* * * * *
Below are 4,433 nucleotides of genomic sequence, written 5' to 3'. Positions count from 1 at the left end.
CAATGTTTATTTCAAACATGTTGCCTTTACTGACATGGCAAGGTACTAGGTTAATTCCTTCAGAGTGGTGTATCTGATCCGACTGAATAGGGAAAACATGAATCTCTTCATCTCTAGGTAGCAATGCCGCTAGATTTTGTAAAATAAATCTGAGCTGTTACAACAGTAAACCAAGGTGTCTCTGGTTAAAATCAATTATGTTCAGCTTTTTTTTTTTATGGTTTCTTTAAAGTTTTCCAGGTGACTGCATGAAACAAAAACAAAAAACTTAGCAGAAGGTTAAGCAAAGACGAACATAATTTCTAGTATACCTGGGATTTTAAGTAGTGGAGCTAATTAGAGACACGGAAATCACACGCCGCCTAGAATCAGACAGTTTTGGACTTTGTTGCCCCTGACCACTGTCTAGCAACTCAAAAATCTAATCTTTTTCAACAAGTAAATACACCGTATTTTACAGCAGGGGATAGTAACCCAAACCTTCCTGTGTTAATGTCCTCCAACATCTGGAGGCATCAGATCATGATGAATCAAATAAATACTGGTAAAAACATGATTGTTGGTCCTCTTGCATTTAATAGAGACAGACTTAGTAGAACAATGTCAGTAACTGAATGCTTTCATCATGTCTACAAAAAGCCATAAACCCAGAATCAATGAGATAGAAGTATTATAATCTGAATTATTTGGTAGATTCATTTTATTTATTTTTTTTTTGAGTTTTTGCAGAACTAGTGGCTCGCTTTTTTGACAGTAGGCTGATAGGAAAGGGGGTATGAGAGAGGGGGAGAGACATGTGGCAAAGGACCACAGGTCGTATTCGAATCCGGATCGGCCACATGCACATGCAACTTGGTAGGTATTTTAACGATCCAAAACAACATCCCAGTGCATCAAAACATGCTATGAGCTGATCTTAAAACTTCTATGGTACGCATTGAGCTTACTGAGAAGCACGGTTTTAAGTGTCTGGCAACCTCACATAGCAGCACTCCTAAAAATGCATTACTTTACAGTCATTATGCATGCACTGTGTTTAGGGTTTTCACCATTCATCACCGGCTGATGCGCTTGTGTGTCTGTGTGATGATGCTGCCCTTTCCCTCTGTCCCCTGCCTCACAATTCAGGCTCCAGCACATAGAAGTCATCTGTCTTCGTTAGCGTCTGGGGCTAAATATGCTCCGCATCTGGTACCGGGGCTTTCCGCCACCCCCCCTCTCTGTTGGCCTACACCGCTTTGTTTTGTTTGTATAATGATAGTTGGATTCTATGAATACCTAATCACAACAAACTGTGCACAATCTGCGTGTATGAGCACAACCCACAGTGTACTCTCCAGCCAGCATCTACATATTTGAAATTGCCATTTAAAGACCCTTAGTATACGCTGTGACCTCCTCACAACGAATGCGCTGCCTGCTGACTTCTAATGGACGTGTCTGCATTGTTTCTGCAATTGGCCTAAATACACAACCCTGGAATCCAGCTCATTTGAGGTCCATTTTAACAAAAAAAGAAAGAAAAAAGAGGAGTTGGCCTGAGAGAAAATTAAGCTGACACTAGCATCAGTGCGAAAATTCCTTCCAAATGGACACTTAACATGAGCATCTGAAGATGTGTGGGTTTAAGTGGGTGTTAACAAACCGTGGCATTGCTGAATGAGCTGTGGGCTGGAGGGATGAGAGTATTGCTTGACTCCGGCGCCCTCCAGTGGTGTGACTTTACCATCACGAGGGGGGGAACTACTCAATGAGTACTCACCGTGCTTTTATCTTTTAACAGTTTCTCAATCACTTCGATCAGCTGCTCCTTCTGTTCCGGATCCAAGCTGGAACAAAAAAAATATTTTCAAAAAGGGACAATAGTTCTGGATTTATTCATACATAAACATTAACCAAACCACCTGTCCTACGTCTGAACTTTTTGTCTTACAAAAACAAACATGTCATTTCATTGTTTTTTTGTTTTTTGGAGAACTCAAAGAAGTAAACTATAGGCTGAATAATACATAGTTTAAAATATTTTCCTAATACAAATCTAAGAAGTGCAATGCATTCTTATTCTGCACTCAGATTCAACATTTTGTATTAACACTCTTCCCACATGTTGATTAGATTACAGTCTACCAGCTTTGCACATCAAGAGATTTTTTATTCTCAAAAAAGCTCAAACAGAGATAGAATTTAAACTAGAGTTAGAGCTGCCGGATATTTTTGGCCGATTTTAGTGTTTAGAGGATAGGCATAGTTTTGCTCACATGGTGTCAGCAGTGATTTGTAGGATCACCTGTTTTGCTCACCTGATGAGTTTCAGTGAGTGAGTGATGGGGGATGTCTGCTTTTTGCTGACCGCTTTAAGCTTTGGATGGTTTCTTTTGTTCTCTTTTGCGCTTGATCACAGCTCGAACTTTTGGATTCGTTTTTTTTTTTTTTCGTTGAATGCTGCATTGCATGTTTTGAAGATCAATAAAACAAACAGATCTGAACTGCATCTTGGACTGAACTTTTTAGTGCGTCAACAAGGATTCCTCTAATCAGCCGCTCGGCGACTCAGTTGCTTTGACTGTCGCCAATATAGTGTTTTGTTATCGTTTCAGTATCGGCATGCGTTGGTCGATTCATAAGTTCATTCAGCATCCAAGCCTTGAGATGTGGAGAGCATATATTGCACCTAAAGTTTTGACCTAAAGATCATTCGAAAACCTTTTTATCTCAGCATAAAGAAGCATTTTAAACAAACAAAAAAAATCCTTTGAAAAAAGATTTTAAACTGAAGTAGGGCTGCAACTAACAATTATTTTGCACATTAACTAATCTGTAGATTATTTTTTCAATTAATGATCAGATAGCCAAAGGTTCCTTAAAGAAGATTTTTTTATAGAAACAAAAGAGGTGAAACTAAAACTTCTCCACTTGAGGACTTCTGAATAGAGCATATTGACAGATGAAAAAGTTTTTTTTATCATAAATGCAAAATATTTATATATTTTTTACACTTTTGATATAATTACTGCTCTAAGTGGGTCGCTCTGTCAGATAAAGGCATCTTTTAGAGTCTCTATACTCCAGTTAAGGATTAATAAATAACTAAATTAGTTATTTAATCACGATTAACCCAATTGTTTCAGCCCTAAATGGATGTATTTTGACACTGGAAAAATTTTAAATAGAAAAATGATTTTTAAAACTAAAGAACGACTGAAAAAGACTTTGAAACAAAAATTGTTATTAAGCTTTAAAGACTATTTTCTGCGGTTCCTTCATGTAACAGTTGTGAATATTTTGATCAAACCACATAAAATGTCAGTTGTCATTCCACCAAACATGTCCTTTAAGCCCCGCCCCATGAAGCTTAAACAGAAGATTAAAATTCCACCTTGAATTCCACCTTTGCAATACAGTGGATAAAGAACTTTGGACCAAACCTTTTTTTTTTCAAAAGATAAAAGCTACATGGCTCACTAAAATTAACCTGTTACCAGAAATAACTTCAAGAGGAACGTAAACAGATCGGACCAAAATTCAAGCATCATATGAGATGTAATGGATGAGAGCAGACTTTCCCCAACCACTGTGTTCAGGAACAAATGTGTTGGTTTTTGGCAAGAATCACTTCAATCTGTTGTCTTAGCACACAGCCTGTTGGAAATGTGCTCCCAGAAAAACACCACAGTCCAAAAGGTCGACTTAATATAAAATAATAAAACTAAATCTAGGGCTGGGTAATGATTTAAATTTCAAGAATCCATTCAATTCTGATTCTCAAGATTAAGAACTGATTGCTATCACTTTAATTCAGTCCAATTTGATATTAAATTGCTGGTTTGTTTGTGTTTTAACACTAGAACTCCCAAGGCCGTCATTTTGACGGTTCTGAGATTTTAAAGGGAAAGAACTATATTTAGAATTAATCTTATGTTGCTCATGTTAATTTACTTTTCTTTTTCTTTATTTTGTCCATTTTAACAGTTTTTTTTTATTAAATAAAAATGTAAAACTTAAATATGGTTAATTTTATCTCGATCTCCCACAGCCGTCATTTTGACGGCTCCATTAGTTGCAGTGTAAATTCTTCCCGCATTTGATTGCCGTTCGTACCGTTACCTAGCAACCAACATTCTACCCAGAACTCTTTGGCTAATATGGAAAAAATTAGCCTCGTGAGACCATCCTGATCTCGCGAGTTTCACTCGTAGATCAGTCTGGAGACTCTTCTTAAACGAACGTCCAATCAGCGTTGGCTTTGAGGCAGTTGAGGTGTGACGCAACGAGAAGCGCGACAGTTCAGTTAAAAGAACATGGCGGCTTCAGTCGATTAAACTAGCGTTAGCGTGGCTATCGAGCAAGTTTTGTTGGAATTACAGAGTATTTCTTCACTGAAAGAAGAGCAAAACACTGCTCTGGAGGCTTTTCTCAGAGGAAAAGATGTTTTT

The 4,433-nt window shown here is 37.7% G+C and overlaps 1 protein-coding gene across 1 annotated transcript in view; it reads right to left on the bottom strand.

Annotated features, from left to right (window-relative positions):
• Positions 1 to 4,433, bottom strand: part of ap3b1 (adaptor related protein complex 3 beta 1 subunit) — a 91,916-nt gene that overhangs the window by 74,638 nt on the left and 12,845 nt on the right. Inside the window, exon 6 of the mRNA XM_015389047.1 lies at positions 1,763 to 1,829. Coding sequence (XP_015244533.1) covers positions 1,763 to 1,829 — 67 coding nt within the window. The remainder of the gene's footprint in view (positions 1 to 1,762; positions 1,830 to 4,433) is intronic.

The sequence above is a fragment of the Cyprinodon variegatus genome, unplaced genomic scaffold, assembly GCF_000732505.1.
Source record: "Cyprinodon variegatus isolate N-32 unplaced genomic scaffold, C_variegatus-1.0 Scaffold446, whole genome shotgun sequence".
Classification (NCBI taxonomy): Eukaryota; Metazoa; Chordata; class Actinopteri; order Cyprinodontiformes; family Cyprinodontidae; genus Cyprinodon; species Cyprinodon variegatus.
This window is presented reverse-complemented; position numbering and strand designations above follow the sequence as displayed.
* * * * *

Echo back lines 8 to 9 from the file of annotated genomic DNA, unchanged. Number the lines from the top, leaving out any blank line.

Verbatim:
Classification (NCBI taxonomy): Eukaryota; Metazoa; Chordata; class Actinopteri; order Cyprinodontiformes; family Cyprinodontidae; genus Cyprinodon; species Cyprinodon variegatus.
This window is presented reverse-complemented; position numbering and strand designations above follow the sequence as displayed.